A new decade is upon us, and we have work to do. It is now January and Washington, D.C., is buzzing with impeachment hearings, drug pricing legislation volleyball and Democratic debates. Fortunately, Congress was able to pass spending packages to keep the federal government funded through September 2020. I have come to appreciate (read: accept) that changes in legislation on the state, federal and regulatory end take a very long time. Looking back at 2019 will help give us perspective for the year to come.
2019 Year in Review
A colossal thank you to Angus Worthing, MD, for his leadership during 2019. As we reflect on the wins in 2019, efforts by Angus, the Government Affairs Committee and ACR/ARP volunteers made them happen. Nearly 2,000 letters were sent to Congress, over 3 million #Act4Arthritis impressions were recorded, and 228 meetings occurred between legislators and ACR/ARP volunteers and patients.
We opened an office in Washington, D.C., to support the new ACR advocacy staff: Amanda Grimm Wiegrefe, director of regulatory affairs, and Dan Redinger, manager of advocacy and policy affairs. We are thrilled to have them join the team. Lennie Shewmaker, director of congressional affairs, has joined them in the new D.C. office. Adam Cooper, senior director of government affairs, and Joseph Cantrell, senior manager of state affairs, will continue their efforts in Atlanta and D.C. on behalf of ACR/ARP members, along with Rachel Myslinski, vice president of practice, advocacy and quality, and the rest of her team.
Add “make a RheumPAC donation” to your to-do list as a January resolution. These funds allow for nonpartisan meetings with lawmakers working on issues that impact rheumatology.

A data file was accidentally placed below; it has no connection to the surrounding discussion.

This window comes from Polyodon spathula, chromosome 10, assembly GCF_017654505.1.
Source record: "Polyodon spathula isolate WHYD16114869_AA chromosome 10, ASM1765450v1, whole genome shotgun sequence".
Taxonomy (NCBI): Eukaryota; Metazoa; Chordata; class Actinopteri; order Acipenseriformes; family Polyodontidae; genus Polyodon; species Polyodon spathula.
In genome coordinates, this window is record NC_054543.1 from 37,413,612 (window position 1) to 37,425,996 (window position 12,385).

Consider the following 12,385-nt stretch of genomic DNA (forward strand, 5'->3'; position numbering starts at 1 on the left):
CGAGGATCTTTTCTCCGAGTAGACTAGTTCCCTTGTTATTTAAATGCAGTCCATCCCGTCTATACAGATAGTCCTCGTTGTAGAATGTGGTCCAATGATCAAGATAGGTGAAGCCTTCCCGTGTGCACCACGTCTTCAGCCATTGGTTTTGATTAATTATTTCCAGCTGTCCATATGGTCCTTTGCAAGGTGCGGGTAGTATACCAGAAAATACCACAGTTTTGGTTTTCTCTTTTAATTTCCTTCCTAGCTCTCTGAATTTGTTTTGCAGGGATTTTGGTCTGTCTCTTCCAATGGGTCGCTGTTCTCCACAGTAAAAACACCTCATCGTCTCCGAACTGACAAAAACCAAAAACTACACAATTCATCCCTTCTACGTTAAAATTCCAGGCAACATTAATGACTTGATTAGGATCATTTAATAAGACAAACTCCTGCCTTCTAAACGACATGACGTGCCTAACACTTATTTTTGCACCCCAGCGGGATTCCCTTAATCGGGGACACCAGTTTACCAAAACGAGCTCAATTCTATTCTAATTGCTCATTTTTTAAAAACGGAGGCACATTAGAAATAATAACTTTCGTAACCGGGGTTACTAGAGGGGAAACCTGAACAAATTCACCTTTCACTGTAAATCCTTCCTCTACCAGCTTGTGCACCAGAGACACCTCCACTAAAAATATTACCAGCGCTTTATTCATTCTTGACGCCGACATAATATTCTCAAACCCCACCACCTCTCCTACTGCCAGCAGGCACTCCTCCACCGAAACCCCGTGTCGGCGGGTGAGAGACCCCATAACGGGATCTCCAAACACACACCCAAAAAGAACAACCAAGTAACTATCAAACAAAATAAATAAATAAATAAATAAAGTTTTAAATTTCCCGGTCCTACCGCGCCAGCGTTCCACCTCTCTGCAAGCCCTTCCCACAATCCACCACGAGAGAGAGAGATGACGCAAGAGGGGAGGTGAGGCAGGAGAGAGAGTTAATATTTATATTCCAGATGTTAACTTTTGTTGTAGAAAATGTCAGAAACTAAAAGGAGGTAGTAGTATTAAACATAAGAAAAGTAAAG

2020 Physician Fee Schedule Final Rule
The win: The Centers for Medicare & Medicaid Services (CMS) finalized the 2020 Physician Fee Schedule Final Rule, with rheumatologists seeing an estimated boost in reimbursement of up to 15% (to start in 2021). This was the second largest increase among all medical specialties.
Context: Each year, the CMS releases rules on physician reimbursement. They use recommendations from the AMA and the RVS Update Committee (RUC) to guide decisions on how to pay physicians from a single pot of money. Instead of compressing codes to a single code, the CMS valued certain CPT codes higher (those often used by subspecialties), added a complexity code that can be used by rheumatologists and modified documentation requirements to reduce administrative burdens. In this zero-sum game, other specialties were not so fortunate, with losses in surgery, radiology and physical therapy. The ACR has long advocated for and strongly supports the increase in rheumatologist reimbursement, but opposes the cuts in physical therapy.